Alexander SC Rower, grandson of the artist Alexander Calder and president of the Calder Foundation, is a self-appointed NFT skeptic. He had put a lot of thought into the possibility of Alexander Calder NFT when he spoke to TRLab founders Xin Li-Cohen and Audrey Ou at Art Basel Miami Beach last December. That was when something finally went wrong.
“There was no point in making any digital reproduction of existing art,” Rower told Artnet News. “It just seemed very boring.
That’s why this week the agency is revealing something else. The institute, in collaboration with TRLab – which seeks to move the NFT space with blue art worlds – unveils an interactive Web3 platform designed to teach the public about Calder’s art, make art history old and perhaps make money to invest in Calder’s IRL work. the way. (Especially, Xin Li-Cohen, founder of TRlab, who is also Vice President of Christie’s, who is not the CEO, submitted the winning bid for the most expensive Calder sold at auction in 2014.)
The Calder Question, as the initiative is called, is described as an “interactive educational fundraiser that will challenge participants’ assumptions. about Calder and deepen their understanding of his art, which concludes with a unique opportunity to collect NFT images in a limited edition created specifically for the project.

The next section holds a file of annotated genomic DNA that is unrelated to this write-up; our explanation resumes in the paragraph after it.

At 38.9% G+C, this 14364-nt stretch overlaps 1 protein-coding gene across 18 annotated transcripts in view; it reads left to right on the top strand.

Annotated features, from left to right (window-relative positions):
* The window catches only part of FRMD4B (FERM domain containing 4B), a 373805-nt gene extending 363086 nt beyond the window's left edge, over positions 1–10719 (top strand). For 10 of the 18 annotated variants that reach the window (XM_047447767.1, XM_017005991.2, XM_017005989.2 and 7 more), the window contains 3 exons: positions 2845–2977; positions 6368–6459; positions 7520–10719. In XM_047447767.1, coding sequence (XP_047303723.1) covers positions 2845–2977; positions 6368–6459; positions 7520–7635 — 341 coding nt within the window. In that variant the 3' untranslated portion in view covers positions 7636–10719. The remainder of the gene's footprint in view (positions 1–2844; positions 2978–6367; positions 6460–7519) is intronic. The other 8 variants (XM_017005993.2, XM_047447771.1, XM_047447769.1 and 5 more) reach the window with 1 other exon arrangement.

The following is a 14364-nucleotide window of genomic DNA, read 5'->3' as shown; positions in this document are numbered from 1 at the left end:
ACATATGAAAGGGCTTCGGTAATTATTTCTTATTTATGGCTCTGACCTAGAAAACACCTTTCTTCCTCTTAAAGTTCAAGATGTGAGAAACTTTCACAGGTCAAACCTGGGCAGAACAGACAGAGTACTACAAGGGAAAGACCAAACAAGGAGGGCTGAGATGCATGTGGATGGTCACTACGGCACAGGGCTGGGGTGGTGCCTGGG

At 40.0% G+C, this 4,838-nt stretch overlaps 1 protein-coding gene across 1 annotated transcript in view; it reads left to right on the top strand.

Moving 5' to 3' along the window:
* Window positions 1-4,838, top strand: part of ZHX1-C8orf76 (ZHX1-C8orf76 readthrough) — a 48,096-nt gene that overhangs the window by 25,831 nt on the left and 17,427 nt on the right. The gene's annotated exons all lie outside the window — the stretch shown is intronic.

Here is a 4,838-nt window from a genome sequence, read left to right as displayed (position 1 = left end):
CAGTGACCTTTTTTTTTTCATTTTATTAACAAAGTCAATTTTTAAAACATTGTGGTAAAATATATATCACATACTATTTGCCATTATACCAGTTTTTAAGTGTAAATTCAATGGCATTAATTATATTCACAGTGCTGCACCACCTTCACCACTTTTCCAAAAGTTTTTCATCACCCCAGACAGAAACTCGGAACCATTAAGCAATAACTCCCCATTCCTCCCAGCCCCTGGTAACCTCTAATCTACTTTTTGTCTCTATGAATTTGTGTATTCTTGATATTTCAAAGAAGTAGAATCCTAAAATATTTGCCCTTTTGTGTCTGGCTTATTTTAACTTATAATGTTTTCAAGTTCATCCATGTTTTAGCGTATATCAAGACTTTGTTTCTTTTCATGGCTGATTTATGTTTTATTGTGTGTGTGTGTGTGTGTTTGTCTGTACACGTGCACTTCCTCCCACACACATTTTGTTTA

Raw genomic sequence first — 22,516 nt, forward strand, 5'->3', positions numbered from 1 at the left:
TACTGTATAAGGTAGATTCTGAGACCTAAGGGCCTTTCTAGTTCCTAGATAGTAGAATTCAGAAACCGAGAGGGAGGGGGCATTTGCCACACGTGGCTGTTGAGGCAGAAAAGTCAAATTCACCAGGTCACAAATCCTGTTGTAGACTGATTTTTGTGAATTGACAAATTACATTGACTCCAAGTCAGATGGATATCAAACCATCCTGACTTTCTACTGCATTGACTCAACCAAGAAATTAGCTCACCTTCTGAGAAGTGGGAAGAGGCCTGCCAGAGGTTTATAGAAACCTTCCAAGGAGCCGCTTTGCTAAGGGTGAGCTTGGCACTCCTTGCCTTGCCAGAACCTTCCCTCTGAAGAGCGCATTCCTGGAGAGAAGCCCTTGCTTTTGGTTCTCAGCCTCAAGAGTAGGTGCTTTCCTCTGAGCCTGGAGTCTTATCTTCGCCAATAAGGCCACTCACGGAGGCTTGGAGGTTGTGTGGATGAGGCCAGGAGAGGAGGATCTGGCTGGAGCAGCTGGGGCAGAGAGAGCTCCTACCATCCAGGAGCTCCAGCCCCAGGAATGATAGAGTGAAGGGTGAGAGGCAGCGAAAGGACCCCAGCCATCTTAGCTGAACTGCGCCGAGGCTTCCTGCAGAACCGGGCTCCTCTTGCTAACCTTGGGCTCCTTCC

Here’s how it works: The authors have mapped an online educational journey that begins with a focus on Calders’ life and work and puts participants on stage to explore four of his distinctive art forms: mobile phones, early abstract, figurative wire sculptures and sound works.
While it’s free to join, each user must have a wallet to claim their participation tokens and continue through the process, where they will encounter collaborative projects and challenges designed to display the artwork in the fund’s collection.
Participants will “open” access to more and more exclusive benefits and rewards, including rare signatures books and unusual collectibles, as well as a limited edition of NFT images as will be announced at the beginning of the work this autumn. There will also be some virtual and in-person events of Rower and the main team.
At the end of the program, the number of participants is chosen who complete all levels will be eligible to join Take a tour of Calder’s carefully preserved studio and private home in Roxbury, Connecticut.
All proceeds from the NFT sale will be used to create a new one protection fund for Calder works of art around the world. But Rower says he is happy even though the project did not end up as a money maker (especially given that it was launched in a cryptocurrency collapse). “We do not care about the financial nature of NFTs, we are interested in connecting with people,” he said.
Early registration for The Calder Question opens today. All prospective participants are also encouraged to continue monitoring TRLab Twitter or Discord for updates; Calder super fans will have the opportunity to check out early by collecting tokens that prove their attendance at special events online and in person.
“I think it will be an example of a new kind of NFT experience,” Ou told Artnet News. She said NFTs will be priced in thousands, but declined to give specific figures.
“Calder was such an original and sophisticated artist,” said Rower. “I mean he invented a whole media [of art]. I’m sure if Grandpa were alive today, he’s going to take part in this new area [of NFTs] because it’s so multidimensional. That’s exactly what he did. “
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